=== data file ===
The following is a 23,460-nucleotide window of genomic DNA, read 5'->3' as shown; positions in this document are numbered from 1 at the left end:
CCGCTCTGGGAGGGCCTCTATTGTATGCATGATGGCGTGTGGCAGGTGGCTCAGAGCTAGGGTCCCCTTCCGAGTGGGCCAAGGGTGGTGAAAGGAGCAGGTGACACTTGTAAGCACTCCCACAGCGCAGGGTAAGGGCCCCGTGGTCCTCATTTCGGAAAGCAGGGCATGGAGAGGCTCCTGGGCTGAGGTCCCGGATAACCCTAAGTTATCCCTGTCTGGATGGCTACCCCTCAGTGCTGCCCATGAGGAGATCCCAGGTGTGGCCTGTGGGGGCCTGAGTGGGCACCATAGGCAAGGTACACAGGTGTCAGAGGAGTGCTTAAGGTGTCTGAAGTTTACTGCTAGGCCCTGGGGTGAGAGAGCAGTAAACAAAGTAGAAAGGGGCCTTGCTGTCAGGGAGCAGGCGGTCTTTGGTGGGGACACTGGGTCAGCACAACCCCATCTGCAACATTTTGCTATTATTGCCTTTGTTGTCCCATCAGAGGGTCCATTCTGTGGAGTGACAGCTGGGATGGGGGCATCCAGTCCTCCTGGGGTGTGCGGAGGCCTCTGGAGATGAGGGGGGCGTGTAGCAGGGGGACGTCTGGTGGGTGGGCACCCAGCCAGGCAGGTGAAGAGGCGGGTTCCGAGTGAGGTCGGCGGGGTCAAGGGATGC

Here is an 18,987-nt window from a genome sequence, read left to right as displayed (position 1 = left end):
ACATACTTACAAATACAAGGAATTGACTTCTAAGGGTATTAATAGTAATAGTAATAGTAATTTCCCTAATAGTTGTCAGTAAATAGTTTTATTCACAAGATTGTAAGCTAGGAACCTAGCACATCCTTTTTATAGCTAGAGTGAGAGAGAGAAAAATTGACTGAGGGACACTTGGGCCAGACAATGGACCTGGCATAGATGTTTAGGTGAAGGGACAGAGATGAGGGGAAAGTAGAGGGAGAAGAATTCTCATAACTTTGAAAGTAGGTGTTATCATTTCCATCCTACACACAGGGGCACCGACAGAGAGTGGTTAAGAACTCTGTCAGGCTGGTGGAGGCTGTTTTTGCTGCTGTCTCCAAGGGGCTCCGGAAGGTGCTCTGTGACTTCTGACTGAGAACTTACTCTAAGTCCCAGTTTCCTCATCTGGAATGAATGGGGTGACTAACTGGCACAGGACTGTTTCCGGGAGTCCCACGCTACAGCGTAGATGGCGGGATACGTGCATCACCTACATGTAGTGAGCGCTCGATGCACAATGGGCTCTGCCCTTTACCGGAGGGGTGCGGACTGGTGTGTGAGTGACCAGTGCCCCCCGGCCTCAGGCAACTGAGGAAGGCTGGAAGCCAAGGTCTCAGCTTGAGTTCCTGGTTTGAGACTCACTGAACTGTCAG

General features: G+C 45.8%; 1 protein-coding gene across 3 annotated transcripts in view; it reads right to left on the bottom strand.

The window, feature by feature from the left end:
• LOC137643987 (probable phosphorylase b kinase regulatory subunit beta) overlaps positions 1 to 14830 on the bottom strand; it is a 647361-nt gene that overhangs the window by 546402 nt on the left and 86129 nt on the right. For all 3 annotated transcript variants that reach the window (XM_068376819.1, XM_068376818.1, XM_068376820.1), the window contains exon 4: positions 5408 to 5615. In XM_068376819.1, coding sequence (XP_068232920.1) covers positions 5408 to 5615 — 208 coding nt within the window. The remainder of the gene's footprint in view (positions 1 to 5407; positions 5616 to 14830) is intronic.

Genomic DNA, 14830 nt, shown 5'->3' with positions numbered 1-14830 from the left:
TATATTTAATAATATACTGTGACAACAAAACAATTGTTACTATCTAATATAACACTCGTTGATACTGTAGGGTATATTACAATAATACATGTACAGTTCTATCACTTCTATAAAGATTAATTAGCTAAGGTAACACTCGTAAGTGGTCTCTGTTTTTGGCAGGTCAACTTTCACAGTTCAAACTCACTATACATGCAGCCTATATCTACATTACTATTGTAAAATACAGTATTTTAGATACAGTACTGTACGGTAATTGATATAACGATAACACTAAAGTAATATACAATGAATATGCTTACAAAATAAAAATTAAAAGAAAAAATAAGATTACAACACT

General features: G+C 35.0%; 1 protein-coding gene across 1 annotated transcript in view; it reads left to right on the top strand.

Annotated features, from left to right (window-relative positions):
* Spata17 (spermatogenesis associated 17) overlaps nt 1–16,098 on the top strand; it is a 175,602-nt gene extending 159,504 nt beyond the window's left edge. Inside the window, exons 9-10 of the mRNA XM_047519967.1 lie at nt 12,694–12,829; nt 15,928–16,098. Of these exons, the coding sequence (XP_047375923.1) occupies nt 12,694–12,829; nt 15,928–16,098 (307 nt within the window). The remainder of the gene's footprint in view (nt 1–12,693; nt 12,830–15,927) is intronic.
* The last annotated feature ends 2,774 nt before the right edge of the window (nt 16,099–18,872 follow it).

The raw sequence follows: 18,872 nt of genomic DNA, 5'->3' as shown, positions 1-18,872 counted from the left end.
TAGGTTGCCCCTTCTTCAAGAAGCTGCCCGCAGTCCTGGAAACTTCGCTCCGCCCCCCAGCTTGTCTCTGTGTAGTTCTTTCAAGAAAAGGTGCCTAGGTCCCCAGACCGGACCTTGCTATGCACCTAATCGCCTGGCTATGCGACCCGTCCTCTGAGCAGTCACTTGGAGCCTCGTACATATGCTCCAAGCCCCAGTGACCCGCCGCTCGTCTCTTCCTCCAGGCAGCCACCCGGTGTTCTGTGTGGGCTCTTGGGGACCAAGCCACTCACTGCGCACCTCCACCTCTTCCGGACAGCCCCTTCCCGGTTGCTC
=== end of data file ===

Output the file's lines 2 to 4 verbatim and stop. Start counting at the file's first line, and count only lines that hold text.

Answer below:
CCGCTCTGGGAGGGCCTCTATTGTATGCATGATGGCGTGTGGCAGGTGGCTCAGAGCTAGGGTCCCCTTCCGAGTGGGCCAAGGGTGGTGAAAGGAGCAGGTGACACTTGTAAGCACTCCCACAGCGCAGGGTAAGGGCCCCGTGGTCCTCATTTCGGAAAGCAGGGCATGGAGAGGCTCCTGGGCTGAGGTCCCGGATAACCCTAAGTTATCCCTGTCTGGATGGCTACCCCTCAGTGCTGCCCATGAGGAGATCCCAGGTGTGGCCTGTGGGGGCCTGAGTGGGCACCATAGGCAAGGTACACAGGTGTCAGAGGAGTGCTTAAGGTGTCTGAAGTTTACTGCTAGGCCCTGGGGTGAGAGAGCAGTAAACAAAGTAGAAAGGGGCCTTGCTGTCAGGGAGCAGGCGGTCTTTGGTGGGGACACTGGGTCAGCACAACCCCATCTGCAACATTTTGCTATTATTGCCTTTGTTGTCCCATCAGAGGGTCCATTCTGTGGAGTGACAGCTGGGATGGGGGCATCCAGTCCTCCTGGGGTGTGCGGAGGCCTCTGGAGATGAGGGGGGCGTGTAGCAGGGGGACGTCTGGTGGGTGGGCACCCAGCCAGGCAGGTGAAGAGGCGGGTTCCGAGTGAGGTCGGCGGGGTCAAGGGATGC

Here is an 18,987-nt window from a genome sequence, read left to right as displayed (position 1 = left end):
ACATACTTACAAATACAAGGAATTGACTTCTAAGGGTATTAATAGTAATAGTAATAGTAATTTCCCTAATAGTTGTCAGTAAATAGTTTTATTCACAAGATTGTAAGCTAGGAACCTAGCACATCCTTTTTATAGCTAGAGTGAGAGAGAGAAAAATTGACTGAGGGACACTTGGGCCAGACAATGGACCTGGCATAGATGTTTAGGTGAAGGGACAGAGATGAGGGGAAAGTAGAGGGAGAAGAATTCTCATAACTTTGAAAGTAGGTGTTATCATTTCCATCCTACACACAGGGGCACCGACAGAGAGTGGTTAAGAACTCTGTCAGGCTGGTGGAGGCTGTTTTTGCTGCTGTCTCCAAGGGGCTCCGGAAGGTGCTCTGTGACTTCTGACTGAGAACTTACTCTAAGTCCCAGTTTCCTCATCTGGAATGAATGGGGTGACTAACTGGCACAGGACTGTTTCCGGGAGTCCCACGCTACAGCGTAGATGGCGGGATACGTGCATCACCTACATGTAGTGAGCGCTCGATGCACAATGGGCTCTGCCCTTTACCGGAGGGGTGCGGACTGGTGTGTGAGTGACCAGTGCCCCCCGGCCTCAGGCAACTGAGGAAGGCTGGAAGCCAAGGTCTCAGCTTGAGTTCCTGGTTTGAGACTCACTGAACTGTCAG